Probably should plan my trip to New Zealand…that’s over a year away.
An hour isn’t enough time to get started because I don’t want to have to stop once I get rolling, so I’ll just…not.
Sad Martin Freeman GIF
Yeah, you can read through those and label it as bullshit as clearly as I could. I was totally aware of what I was doing: putting off starting this necessary work. And it is necessary work, despite how Wendig lists worldbuilding as a potential procrastination technique–which is totally valid, because I’ve also done that before with previous books, too! But in this case, a lot of the questions my beta readers raised are because I added bits of worldbuilding into the latter half the novel as I was editing last round; bits that are good, but underdeveloped. So I need to sit down and flesh out those ideas, so I can accurately answer those questions and then dive back into the manuscript, fixing the list of issues I have for this next round of revision.
When I think about doing this work, I get excited. I’ve dreamt about it, thought about it in the shower or in bed, on nights I can’t sleep. I already have solutions and ideas running through my head and I’m itching to get back into the manuscript and elevate it to the next level, because this is a story I love and I want to tell.
It’s when I sit down to actually do the work that needs to be done that I find another way to procrastinate–some valid, others obvious time wasters. I think it’s because I’m afraid, but I’m struggling to pinpoint exactly what I’m afraid of? I mean, I know some reasons. This novel is the…truest of my heart, I think, that I’ve ever written. Past novels, I still adore and they are still part of my heart. They are still me, so please don’t mistake me in that (Artemis, I promise, I haven’t abandoned you).
But this book…it puts it all out there. It holds nothing back. It puts me out there and I’m afraid not only that everyone will hate it, but what if everyone loves it? Will I be able to follow up on it, if it does well? Will I be able to survive it, if it crashes?
All that’s assuming I find an agent and get it published, in the first place (since I want to go traditional publishing with this story).
Is That Really The Best You Can Do Benedict Cumberbatch GIF by BBC
Writing it out now, I think I’ve figured out my issue. I think…I think I’m focusing my thoughts in the wrong areas. I’m focusing on the future, on the what’s if, on so many things I can’t control. Why am I focusing on my career as an author and the what if’s of that future when I’m not even there yet? Why am I so terrified of how people are going to respond when the book isn’t even ready to be read yet?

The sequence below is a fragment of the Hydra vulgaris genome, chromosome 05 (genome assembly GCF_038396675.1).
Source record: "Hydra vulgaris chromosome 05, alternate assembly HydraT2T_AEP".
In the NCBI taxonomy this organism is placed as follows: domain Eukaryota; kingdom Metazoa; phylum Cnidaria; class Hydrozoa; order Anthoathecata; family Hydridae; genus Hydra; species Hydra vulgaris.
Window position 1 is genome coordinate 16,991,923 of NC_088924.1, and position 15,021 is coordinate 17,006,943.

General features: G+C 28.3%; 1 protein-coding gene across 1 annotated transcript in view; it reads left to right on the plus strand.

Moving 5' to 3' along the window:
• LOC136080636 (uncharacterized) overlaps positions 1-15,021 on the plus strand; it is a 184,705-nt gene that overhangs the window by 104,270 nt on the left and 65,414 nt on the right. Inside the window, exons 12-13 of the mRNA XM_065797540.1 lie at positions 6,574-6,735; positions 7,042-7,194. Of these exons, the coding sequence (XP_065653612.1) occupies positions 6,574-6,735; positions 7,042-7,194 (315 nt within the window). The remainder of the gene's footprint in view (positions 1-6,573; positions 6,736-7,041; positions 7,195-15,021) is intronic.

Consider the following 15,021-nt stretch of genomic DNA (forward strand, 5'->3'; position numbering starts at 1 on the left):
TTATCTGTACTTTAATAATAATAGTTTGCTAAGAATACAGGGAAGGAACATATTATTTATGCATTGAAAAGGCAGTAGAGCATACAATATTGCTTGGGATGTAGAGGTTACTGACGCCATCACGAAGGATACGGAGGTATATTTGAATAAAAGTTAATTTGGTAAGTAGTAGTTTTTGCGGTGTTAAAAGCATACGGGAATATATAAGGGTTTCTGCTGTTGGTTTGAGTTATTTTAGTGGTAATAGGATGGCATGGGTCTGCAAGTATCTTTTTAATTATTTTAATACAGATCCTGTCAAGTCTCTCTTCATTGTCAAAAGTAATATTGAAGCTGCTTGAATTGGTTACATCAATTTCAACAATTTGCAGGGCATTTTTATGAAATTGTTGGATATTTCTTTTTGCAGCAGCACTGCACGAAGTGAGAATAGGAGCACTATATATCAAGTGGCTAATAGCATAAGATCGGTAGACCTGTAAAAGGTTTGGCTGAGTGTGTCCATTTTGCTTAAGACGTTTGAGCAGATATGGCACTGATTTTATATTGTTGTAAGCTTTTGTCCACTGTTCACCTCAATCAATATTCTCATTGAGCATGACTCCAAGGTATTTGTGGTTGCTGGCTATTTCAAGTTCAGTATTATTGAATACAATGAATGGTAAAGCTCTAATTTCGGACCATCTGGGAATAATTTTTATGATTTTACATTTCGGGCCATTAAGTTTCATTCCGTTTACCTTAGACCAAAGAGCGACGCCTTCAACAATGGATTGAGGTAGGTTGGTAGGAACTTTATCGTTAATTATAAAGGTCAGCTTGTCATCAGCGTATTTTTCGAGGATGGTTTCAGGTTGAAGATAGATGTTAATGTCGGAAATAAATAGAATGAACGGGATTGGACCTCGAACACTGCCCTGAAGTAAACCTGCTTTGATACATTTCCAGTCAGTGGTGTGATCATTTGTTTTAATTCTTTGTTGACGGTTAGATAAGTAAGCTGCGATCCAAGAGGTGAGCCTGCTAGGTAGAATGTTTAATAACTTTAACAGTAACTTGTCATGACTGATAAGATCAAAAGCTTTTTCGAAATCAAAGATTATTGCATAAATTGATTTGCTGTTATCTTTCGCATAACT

Another thing I’m struggling with is that some of the topics I’m writing about are really relevant right now, so I’m continually freaking out with, “I need to get this published yesterday,” so it doesn’t become irrelevant years from now (ignore how I know that, even if I signed a publishing contract tomorrow, it still wouldn’t get published for another 2 years at the earliest, because my brain isn’t thinking logically when I’m in panic mode, you know?). Which, honestly, I think, is putting too much pressure on myself to finish it quickly, instead of working on it steadily and finishing it properly. Because the last thing I want to do is query my novel too early–something that, I believe, I’ve done the two times I queried previously, though definitely not nearly as badly as my first go at querying (let’s just pretend that one never happened, okay?).
But also also, I think I need to believe in this story a little more and focus on making it the best story I can make it, right now. If I put in all the work and all the heart and the dedication I can into it, then I’ve done everything I can for this book and given it the best chance I could, at this current point in my life. I can’t control how others receive it or how much others love it or hate it, no matter what. But at least, if I confidently give it my all, I can know I’ve done that.
Martin Freeman Sherlock GIF by BBC
So…I’m going to start working on that backstory tonight and see where it takes me, fears and self-rejection be damned. Still, I’d love your thoughts and advice, if you have the time and are willing: how do you deal with self-rejection and fear that paralyzes you from writing? How do you keep going? Thanks in advance, because I appreciate you taking out the time to help a struggling writer out.

Random Musings

Enjoy The Process

If you follow along on my Resolution Sunday Blog Series, this year undertaking the theme called “Quest for Discovery,” you’ll know that I hinted at writing a post over the idea of wanting to maximize my time and enjoy the process during my Week 16 update.
This is that post.
You see, I have a lot of goals and a lot of dreams that I really want to accomplish. Two of my main ones include becoming a published author and shaping my body into the shape I’ve always dreamed I could reach. On top of that, a few hobbies that I have, I’m pretty involved in, like running three blogs and reading books (plus reviewing them). There is something in common about all of those things.
They all require work to achieve.